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HONOLULU SXiiB BXLLETIK, THUBSDAT, DECEMBER 13. 1917.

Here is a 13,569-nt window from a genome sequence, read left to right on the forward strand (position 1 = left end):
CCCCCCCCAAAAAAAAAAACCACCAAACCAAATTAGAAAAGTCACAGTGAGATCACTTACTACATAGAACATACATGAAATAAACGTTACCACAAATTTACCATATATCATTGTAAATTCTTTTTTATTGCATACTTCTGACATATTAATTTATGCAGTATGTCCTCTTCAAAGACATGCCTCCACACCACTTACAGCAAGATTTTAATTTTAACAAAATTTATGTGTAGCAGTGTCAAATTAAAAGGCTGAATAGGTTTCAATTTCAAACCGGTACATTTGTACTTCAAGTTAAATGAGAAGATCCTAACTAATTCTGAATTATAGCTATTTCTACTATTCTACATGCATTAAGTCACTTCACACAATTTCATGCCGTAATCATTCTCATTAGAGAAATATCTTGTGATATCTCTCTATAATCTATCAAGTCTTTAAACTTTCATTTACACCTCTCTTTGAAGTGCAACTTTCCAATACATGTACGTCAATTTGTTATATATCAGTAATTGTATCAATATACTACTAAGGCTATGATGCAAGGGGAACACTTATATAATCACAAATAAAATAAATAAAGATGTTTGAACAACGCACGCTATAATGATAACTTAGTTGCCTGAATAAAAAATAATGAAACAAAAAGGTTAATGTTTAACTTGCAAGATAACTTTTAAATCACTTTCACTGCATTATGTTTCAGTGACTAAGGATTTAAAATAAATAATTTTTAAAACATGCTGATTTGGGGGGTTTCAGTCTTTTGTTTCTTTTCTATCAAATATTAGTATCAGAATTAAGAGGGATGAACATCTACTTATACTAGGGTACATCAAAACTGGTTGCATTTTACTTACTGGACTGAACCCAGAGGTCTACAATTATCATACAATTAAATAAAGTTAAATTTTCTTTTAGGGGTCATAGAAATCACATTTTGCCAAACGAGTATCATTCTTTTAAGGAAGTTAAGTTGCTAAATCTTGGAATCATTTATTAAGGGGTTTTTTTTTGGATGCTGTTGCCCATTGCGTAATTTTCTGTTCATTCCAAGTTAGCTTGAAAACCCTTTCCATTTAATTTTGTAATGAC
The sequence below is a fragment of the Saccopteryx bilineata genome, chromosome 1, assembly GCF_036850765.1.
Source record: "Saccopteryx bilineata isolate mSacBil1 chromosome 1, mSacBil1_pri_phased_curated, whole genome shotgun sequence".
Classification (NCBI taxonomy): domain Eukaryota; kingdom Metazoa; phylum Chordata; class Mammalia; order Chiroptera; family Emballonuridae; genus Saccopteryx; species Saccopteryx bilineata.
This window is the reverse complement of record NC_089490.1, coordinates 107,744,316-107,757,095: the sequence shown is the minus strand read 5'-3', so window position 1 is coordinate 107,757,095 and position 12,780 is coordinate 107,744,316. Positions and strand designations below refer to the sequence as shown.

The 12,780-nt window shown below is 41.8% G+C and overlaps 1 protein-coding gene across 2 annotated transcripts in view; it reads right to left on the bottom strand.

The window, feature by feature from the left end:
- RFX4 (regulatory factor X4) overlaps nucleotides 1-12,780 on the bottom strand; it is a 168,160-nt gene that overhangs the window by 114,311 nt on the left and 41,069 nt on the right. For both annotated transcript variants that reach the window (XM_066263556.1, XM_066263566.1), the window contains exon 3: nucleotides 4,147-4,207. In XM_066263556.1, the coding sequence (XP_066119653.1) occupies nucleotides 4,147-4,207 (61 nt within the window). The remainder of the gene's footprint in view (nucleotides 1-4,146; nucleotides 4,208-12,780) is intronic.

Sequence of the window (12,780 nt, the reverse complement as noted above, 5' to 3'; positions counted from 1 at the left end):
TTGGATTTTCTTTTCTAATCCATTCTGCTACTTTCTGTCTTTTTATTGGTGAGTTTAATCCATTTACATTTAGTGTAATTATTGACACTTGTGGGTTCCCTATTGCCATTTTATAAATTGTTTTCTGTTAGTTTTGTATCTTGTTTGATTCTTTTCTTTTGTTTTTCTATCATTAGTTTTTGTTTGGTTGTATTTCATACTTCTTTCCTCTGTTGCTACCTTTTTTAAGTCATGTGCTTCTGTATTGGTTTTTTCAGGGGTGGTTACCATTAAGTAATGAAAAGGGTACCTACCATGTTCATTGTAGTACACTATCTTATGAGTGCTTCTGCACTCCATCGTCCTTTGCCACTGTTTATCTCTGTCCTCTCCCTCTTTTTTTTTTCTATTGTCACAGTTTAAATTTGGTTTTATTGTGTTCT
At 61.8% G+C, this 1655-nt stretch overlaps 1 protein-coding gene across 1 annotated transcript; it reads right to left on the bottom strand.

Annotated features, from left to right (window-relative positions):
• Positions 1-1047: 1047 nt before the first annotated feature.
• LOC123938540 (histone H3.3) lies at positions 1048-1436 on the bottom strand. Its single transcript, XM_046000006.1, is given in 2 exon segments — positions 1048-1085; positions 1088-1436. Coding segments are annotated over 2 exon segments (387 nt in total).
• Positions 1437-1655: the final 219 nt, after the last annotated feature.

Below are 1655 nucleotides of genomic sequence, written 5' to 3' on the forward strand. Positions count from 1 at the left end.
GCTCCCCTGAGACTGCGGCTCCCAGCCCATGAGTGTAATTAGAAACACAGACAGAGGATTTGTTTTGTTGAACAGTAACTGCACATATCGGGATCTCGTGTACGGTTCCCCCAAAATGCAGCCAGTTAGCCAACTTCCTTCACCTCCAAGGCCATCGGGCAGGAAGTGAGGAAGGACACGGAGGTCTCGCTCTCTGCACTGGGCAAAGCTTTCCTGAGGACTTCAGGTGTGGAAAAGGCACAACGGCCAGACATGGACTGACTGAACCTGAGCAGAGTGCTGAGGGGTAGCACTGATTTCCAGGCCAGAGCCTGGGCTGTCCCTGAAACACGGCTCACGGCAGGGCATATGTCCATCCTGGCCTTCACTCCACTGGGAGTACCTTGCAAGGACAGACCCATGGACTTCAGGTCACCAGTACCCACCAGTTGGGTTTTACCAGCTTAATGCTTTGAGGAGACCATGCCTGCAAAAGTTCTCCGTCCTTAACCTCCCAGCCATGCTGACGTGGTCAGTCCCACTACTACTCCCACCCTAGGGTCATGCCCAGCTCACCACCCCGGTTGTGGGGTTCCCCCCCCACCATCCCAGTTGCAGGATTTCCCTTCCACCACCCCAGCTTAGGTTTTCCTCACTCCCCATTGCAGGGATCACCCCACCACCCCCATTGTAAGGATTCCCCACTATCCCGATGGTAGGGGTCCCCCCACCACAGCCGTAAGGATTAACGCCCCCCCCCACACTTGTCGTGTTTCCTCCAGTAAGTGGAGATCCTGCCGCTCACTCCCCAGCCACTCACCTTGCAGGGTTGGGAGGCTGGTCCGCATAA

!; " I II: .J3- :!' :::: l U ,' ( . H . . . t.; vJ . I ft ' : at i '.. .-.! iiliv : '- - t i i : - FOR nearly thirty vears there has been no change in the for mula, quality or price of Dr. Caldwell's Syrup Pepsin The PerfectLaxative i In spite of t!he. greatly increased cost of manu facture and heavy war taxes, the formula, quality and price will continue unchanged. 4 All Druggists 50cts.i.)$l.00 Service, Comfort, Style and Safety is my motto. 1917 COLE 8 By Appointment: A. POMBO ("Bumps") Wallulru, Mart. Sil ver Novelties For Xmas Gifts We have a most excellent assort ment of Silver Novelties for Christ mas Gifts. H. Oilman Co., Ltd 1112 Fort 8L Club Stables Garage Automobiles Stabled and Cared For 62 North Kuktii St, near' Nuuinu St. 'i Telephone 1109. ?.sy.i5:PjiE;K:s Distillate, Crude' Oil and ' , Kerosene OURANT-IRVINE CO., LTD. 43. S.-rr Phone 1962 on every steamer Bronze Ware Lacquer Ware Silks and Satins Art .Curios . Granite Towers Japanese Lanterns, and a thousand suitable articles for Christmas Gifts 109-115 V. King St. : ssasaacaaHssj5Piih -..r-- ; from the far East SiHzaki 1 - IWt Bodice petticoat and "knickers" of floh colored crepe de chine. Cap or figured net and ; lac banding. Hlght Charming cover of her nainsook ith in- fert of net and lace. Below Gown of nainsook with shoulder trimming of tucked net. This lovely garment is designed to go with the other garments of this same pattern. ' I i DAINTY LINGERIE When we have completed our Christ J mas gifts, and finished the last ball; of sweater yam in the house, rather than let the lona; evening pass with ; out accomplishing something, we might; turn our attention to the scrap-box and pick out dainty pieces of nnnlin that can be made into lingerie. Dainty ; corset covers can be made of ever so small remnants of nainsook and lace; perhaps we may even have a tiny ! piece of georgette or crepe de chine; that could be itfed. The cover in ' the hands of the pajama-clad lady is an excellent example of what you ! can do with small pieces of material. ! The outline of' the lace makes this garment very attractive, and the in-, sets of coarse net, finished at the cor ner with a Wee bit of handwork, com pletes its simple beauty. j The robe de nuit is made in the same pattern, and the set-in kimono J sleeves insure longer wear as well as; being beautiful. The pieces on the i shoulder are made of tucked net A few tucks in front and back give need ed fullness, and when finished this garment slips on over the head. The charming little figure on the left is sweetly feminine in every way, from the tojmost bow on her pretty head to the newest of new footwear. Something about the boudoir cap gives It a fresh girlish outline, perhaps it is the net of which it is made, or perhaps the very bow perched high upon the head, anyway it should be becoming to every woman. The "knickers" and bodice petticoat are made of crepe de chine, the ruffles are of plain pleated net; ribbon bows to match the cap tie in cupid bows on the shoulder. The net motif is the same that is used on the gown and corset corer. Many of us do not find time to make our own underwear, and yet we do ap preciate the little hand touches that make these garments so appealing. Many wom.eh buy plainer garments of nice material and original design, and. then.. trim ,them In individual ways . by .a dding touches of . lace or handwork. One nearly always changes of rare artistic value will add greatly to the pleasure of those : receiving your Christmas gif ts. Our jewelry is specially carved in" gold or silver, according to. your own ideas. - ,' CONG ON CO. 24 Hotel Street, bet. Smith and Nuuanu Telephone 2685 AtThe 1137 Fort irfeinite! . - A A A A HBHBiBWMH JAPANESE BAZAAR Fort Street Opp. Catholic Church If ' -V SgS the ribbons on these garment?, and in replacing them a new suggestion that Jb "different" is the combination of the pastel shades in very narrow ribbon braided together, and finished at the front with a waterfall effect in all the colors. We who have so many times re placed the rubber banding in the waists of our covers and knickers, will rejoice over tne suggestion of making! this band of satin (which slips very easily) to replace the webbing, using ! only a strip of rubber four inches long at the back, if the garment Local Far East Section is Brimming With Wealth of Art Treasures Gathered from China and Japan for Honolulu Stores As Christmas draws near and Santa Claus hovers somewhere over the Islands, Chinatown which Includes all Oriental stores in a large and not exactly defined sec tion takes on new life and added attraction. The-quaint workmen in the jew elry shops speed up their produc tion; in the Japanese bazaars the rare and shimmering silks and the bright colored kimonos are heaped all day long on tbe counter, and the streets are crowded with shop pers. No matter how much time one passes amid Oriental art treasures, .. one never becomes surfeited with them, for there is a certain air of mystery about the products of the Far East that keeps one's interest aflame. Perhaps it is because the art of the Chinese and Japanese is so unlike that of the Occident that it holds its charm; or maybe the .reason is to be found in the histor ical associations that the Oriental vases and paintings, bronzes and lacquer ware bring with them over seas. The religions of Japan are plainly reflected in the nation's art, as is true of most other countries. CHERRY Street Novelties - Goods TALK closes in front, and if closing at the back then vice versa. This small strip can be easily replaced, and renders! unnecessary the taking off of snaps and fastenings. While we are di::ussing delightful airy nothings, we might stretch a point and tell something about dainty little bib and bibless aprons for the home. As domestic virtues are being po much talked about, and Mr. Hoover is continually urging the American housewife to watch the larder, the economists urging her to make her own bib and tucker, and with the knit- The earliest religious worship in Japan was' of heavenly bodies, or wind and fire and thunder, and even of the forests and streams. Then followed a deification of the illustrious dead as well as of family ancestors; on the death of a mem ber of a family he becomes "kaml." or one to whom prayer is offered. The reverencing of ancestors con tinues to this day. Chinatown has more oojects of Oriental art concentrated in a com paratively small area than has al most any other city outside of San Francisco In the UaitecT States. If your interest lies in antiques, you Visit MAXES Emporium inspect their pretty Japanese Goods to 1212 Fort St., opp. Department Fire for R TOG TALKS' , This article 's number 21 of a scries of papers on practical : dressmaking and millinery sub : Jects, with special hints on prof ! itab' buying for wear in Hawaii, i This department is being conducted by Janet Walker, who. ! with several years of experience in dressmaking and with a wide i knowledge ct materials, patterns i and values, brings to the work an unusually thorough equip ment. All materials described in these papers may be purchased at the Honolulu shops and the f aim is to furnish hints in an at ; tractive, readable form for the ' women and girla of the city whe : ther they make their own clothes ! in whole or in part, or buy at i the tailors, the milliners, the ! 4- dressmakers or the shoDs. ( Future articles: Mid-Winter 4-1 i Modes. Latest Models in Hats. i ! ! ting trust still in full swing, it scms th?t every feminine compatriot would welcome an aprcn" to save hrr frocks. , There are aprons for seeing, for! brewing, for dusting: aprons for usej and aprons for beauty. YVTio knows i but what they may become as muchj a style feature as peplums or tunics or bustles? Without- a doubt the knitting apron will prove the mst popular of all, for by this time most of us have dis covered that yams do leave more than a trace of lint on our dark gown3. Some of us have found comfort in these knitting bags of fancy fabrics that untie into aprons, and then tin up again into bags when the day's knitting is done,, but they are by no means common and a separate apron would prove a joy to many a faithful knitter. And there was found another fig ured apron which looked as if it had been a piece of grandmother's foulard dinner gown, that had been retrieved from the ignominy of the scrap bag. The white satin background with its dainty tracings of cobwebby black lines, was finished with apple green ribbon, and all around the edge was a ruffle of finely plaited net. Tiny black velvet bows held the bib in place, and finished the corners of the apron. Any one wearing an apron of this sort over a china hjue frock would present a charming picture, and look much likr a choice bit of colonial interior decoration Directors of the Solar Refining Co. declared the regular semi-annual divi dend oflo a share, and an extra divi dend of $25 a share. will find them there, hundreds of years old; if In modern examples of Oriental craftsmanship, that line is Just as varied and complete. 'The Chinatown bazaars have not taken advantage of the high cost of living to raise the prices of those goods imported before the rate advanced. They are still Jteld at the old figure, but once sold, they cannot be replaced at the prices which now obtain. This sit uation has appealed strongly to connoisseurs, who are daily takin? advantage of it. Perhaps the sandalwood fan, which can be.purchased at virtual ly every Chinese and Japanese store is the most popular of the smaller purchases. There are fans of var ious feathers, also. Some of ths combinations of peacock feathers and sandalwood are extremely at tractive and the price is moderate. Various textures which cannot now be secured from the Orient are still onlale In local houses. Export from India have been much restricted since the war brolse out but large stocks wero on hand In some of the Honolulu sjops and offer inviting poRsihili- From the Land of Cherry Blossoms the greatest collection of imported Oriental Curios, appro priate for gifts. Artistic articles from 10 cents up. The Honolulu Bazaar Fort Street Japanese Silk Goods and Curios Silks, Kimonos, Satins, Mandarin Coats, Crepes, Baskets, Satsuma, Ivories, Curios, Antiques, etc. SAYEGUSA 1120 Nuuanu Street, above Hotel Japanese and Curios. Tbe largest stock in Honolulu and the bo?-t place to select your Christmas gifts. Open until 9 p. m. until Xmas. SAYEGUSA 1120 Nuuanu St., just above Hotel. SUMMER . RATES OAHU RAILWAY and HALE1WA HOTEfe Thirty-day excursion ticket k- veen Honolulu and Waiahia, Ha-1-iwa cr Kahuku: First class. SM5: t: md-class. $.S0. Special weekly rates at Hotel during summer months. 125.00. Splendid bathing, golf, tennis, glass-bottom bent, owing, pool An ideal vac: 'Ion resort. Oahu Railway-Haleiwa Hotel I'm I V, 29 FortStreet uqxmsls as tvftnsx' and appropriaio V It Wing Wo Tai & Co. Full line of aicy 4Lfc Goods 922-927 Nuuanu St. bet. King and Merchant Centrally Located 7 Silk Goods !eprduchon5 ' for your Christmas Gifts Gold, Silver, Platinum, Precious Stones , BO WO Hotel Street The most attractive Oriental Gifts for Christmas Japanese Dry Goods finA Curios. Murakami SHOTEN 32-34 Hotel Street, near Nuuanu. 1 ;s -